Trident bars workers from leaving Aleutian plant to protect neighboring village from coronavirus

An aerial view of Akutan Harbor. (Photo: Stephanie Joyce/KUCB)

Trident Seafoods has restricted access between the Aleutian Island village of Akutan and its huge processing plant nearby, in an effort to prevent the spread of coronavirus.

Akutan, a village of some 100 people, lies 35 miles east of Unalaska. It also boasts the largest seafood processing plant in North America. The Trident-operated plant hosts 1,400 employees a half-mile walk from the rest of the town.

There is no airport on Akutan. Visitors, residents and plant workers must fly to the neighboring island of Akun and, from there, take a helicopter to Akutan, or ride over on a boat.

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While Akutan does have a small clinic with two health-care providers, there are no doctors. The nearest hospital is hundreds of miles away.

Trident’s Akutan plant processes a big share of the catch from Alaska’s billion-dollar pollock fishery, and the first part of the season — known as “A season” — runs through April. Workers at the plant are flown in from outside the community.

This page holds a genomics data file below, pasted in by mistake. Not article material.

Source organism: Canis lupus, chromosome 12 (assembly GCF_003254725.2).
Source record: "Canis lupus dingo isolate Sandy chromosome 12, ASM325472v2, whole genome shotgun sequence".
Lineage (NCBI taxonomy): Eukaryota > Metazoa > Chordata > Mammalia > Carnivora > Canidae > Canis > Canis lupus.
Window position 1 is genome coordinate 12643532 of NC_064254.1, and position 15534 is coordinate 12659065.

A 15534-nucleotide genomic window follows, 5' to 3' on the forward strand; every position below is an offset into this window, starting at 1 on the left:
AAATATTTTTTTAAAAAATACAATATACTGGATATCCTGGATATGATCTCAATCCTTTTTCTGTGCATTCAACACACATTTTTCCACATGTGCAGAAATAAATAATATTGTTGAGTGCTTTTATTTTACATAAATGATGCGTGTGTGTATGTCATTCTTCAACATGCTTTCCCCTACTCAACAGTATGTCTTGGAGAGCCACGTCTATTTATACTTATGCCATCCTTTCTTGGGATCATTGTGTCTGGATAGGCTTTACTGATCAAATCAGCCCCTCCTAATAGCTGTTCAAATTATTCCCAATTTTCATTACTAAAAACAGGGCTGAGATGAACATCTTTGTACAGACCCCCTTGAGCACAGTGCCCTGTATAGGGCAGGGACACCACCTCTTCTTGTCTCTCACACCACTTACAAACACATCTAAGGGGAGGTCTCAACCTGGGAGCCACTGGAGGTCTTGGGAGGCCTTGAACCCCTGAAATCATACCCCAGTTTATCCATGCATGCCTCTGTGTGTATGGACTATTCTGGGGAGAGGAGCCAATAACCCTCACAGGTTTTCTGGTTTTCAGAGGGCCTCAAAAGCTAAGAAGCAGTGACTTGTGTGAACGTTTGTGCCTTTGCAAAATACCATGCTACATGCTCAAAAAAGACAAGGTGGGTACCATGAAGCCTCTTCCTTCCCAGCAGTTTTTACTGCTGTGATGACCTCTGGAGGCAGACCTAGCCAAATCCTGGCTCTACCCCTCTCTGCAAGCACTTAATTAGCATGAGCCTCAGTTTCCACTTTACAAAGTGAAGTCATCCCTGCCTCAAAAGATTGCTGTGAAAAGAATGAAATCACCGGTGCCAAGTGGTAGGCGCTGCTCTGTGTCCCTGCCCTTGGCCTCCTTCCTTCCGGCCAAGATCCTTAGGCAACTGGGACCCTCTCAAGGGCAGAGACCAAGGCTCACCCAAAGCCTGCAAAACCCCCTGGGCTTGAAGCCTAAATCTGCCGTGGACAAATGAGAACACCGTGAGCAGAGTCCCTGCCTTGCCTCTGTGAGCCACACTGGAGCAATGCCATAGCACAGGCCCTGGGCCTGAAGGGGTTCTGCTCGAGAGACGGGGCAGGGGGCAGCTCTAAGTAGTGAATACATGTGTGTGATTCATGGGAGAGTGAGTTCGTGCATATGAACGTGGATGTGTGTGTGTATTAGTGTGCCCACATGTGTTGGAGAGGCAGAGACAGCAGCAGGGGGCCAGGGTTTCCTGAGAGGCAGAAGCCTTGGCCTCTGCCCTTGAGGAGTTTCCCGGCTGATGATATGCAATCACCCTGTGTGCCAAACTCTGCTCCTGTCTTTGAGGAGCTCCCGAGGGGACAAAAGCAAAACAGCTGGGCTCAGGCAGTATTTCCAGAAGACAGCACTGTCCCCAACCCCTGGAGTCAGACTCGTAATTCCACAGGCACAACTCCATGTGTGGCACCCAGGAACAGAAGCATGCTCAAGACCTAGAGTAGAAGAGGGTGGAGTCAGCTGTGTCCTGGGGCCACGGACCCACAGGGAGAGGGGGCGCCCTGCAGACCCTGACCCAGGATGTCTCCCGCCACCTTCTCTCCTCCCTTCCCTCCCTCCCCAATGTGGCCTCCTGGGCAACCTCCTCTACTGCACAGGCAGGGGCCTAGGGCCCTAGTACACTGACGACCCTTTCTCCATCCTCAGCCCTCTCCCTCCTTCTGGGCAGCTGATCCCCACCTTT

Trident’s new measures aim to “prevent the virus from entering our plant and to be able to complete our A-season operations,” Stefanie Moreland, a Trident executive, said in a statement.

Fishing crews delivering to the plant must stay on their boats, no new employees will start working at the plant and current employees are restricted from visiting the village of Akutan. If workers leave the plant grounds, they cannot re-enter.

Under the old system, it was only a matter of time before coronavirus hit the rural village, said Akutan Mayor Joe Bereskin.

“I appreciate their effort to try and beat the curve down there,” Bereskin said. “That’s what they’re trying to do.”

Trident’s steps in Akutan appear to be the most drastic steps taken by any Alaska processing plant.

The state hopes to keep processing plants operating and there are no plans so far to shut them down, public health officials said at a news conference Wednesday.

Alaska processors harvested 5.7 billion pounds of seafood, worth $4.7 billion, in the 2017-2018 season. Seafood accounted for 70 percent of the state’s manufacturing employment in 2018.

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